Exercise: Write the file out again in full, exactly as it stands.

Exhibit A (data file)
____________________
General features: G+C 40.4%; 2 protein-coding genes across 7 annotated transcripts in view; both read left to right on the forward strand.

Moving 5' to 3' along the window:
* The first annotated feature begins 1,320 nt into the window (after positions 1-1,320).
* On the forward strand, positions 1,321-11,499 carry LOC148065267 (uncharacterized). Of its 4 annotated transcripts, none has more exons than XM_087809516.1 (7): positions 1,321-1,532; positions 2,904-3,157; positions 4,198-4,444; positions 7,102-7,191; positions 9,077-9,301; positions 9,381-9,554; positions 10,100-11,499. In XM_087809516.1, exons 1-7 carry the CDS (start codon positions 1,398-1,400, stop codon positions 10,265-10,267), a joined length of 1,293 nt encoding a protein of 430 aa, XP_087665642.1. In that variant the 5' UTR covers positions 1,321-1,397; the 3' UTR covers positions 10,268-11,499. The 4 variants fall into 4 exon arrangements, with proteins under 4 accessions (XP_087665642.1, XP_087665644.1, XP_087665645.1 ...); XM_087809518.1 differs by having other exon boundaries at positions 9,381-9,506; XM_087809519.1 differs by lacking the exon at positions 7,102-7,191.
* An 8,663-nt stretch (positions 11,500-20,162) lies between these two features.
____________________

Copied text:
General features: G+C 40.4%; 2 protein-coding genes across 7 annotated transcripts in view; both read left to right on the forward strand.

Moving 5' to 3' along the window:
* The first annotated feature begins 1,320 nt into the window (after positions 1-1,320).
* On the forward strand, positions 1,321-11,499 carry LOC148065267 (uncharacterized). Of its 4 annotated transcripts, none has more exons than XM_087809516.1 (7): positions 1,321-1,532; positions 2,904-3,157; positions 4,198-4,444; positions 7,102-7,191; positions 9,077-9,301; positions 9,381-9,554; positions 10,100-11,499. In XM_087809516.1, exons 1-7 carry the CDS (start codon positions 1,398-1,400, stop codon positions 10,265-10,267), a joined length of 1,293 nt encoding a protein of 430 aa, XP_087665642.1. In that variant the 5' UTR covers positions 1,321-1,397; the 3' UTR covers positions 10,268-11,499. The 4 variants fall into 4 exon arrangements, with proteins under 4 accessions (XP_087665642.1, XP_087665644.1, XP_087665645.1 ...); XM_087809518.1 differs by having other exon boundaries at positions 9,381-9,506; XM_087809519.1 differs by lacking the exon at positions 7,102-7,191.
* An 8,663-nt stretch (positions 11,500-20,162) lies between these two features.